23-year-old Alysia Basmajian and her husband, Anthony, used to marvel to each other that they lived their lives in fast forward. They became parents at 21, just before the start of their senior year at the College of William and Mary, when their daughter, Kaela, was born. They graduated in May 2000, were married in June that year, and found jobs in Manhattan — he on the floor of the stock exchange, she as a staff accountant at Cantor Fitzgerald on the 101st floor of the World Trade Center's North Tower.
In the summer of 2001, Alysia and Anthony's pace seemed to have finally slowed. They moved into an apartment in Bayonne, New Jersey, in August. For Kaela's second birthday, on September 2nd, the little girl received her first bike; the family spent the day in the park.
One of the first things people remember about Alysia was her smile. Alysia possessed a contagious smile, one that made everyone around her smile. Coupled with her compassionate personality, Alysia was one of those rare people we meet in life; a person who makes the lives of those around her better and happier. Alysia's drive to realize her dreams was matched by her intense love for her family. Her life was centered around the people closest to her. Her true passion in life was art, and she found painting as a ready means of self-expression.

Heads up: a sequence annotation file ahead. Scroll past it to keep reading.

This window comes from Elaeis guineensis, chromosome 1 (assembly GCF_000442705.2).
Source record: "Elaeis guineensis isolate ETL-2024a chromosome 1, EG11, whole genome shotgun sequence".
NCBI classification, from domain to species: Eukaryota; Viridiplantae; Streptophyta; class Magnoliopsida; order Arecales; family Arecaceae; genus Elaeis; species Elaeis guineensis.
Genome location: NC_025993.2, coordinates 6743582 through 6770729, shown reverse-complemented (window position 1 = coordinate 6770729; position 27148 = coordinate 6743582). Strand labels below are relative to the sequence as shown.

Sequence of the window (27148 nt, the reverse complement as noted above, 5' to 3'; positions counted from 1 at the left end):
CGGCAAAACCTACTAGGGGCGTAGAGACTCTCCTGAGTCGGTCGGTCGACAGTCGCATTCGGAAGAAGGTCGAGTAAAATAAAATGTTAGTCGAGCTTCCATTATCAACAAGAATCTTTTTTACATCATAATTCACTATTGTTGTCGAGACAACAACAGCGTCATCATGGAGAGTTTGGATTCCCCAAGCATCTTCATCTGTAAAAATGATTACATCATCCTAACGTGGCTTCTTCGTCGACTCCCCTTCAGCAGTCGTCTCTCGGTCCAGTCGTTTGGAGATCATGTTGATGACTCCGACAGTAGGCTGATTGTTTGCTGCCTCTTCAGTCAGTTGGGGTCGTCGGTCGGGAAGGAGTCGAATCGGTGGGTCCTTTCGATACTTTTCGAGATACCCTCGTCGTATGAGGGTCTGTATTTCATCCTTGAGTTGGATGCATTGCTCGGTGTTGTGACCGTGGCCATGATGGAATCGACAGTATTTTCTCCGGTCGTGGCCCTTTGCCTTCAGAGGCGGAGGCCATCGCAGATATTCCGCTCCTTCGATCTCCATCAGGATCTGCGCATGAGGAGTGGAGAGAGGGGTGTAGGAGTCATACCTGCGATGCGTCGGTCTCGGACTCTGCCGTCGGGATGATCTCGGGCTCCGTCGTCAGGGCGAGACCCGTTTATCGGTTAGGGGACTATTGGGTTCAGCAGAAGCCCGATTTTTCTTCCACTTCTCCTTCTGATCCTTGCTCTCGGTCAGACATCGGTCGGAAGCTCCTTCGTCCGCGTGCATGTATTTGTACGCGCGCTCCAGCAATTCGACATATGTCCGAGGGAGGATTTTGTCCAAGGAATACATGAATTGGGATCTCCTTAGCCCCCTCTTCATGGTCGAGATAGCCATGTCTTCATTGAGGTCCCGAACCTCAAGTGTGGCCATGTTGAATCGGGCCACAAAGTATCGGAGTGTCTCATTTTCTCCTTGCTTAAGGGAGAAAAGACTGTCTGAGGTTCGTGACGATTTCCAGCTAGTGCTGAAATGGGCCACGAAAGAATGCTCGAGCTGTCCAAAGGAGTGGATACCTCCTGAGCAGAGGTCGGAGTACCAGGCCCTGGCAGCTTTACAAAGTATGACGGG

At about the time they moved, Anthony said, the couple found a list of life's major stresses and realized that they had done nearly everything on the list within the previous 18 months. "We'd gotten married, graduated, had a child, found jobs, moved to a new city," he said. "It was stressful, but we faced it together."
Alysia's grandmother, Sunbary, can recall the morning of September 11th with vivid precision. It was her 83rd birthday and she slept in, not rising until after the Twin Towers had been destroyed. Knowing nothing yet about the attacks, she turned on the television and watched in horror as footage of the disaster was replayed again and again. "I knew Alysia was gone as soon as I saw the news," she said. "I still can't believe that they took my beautiful granddaughter away from me."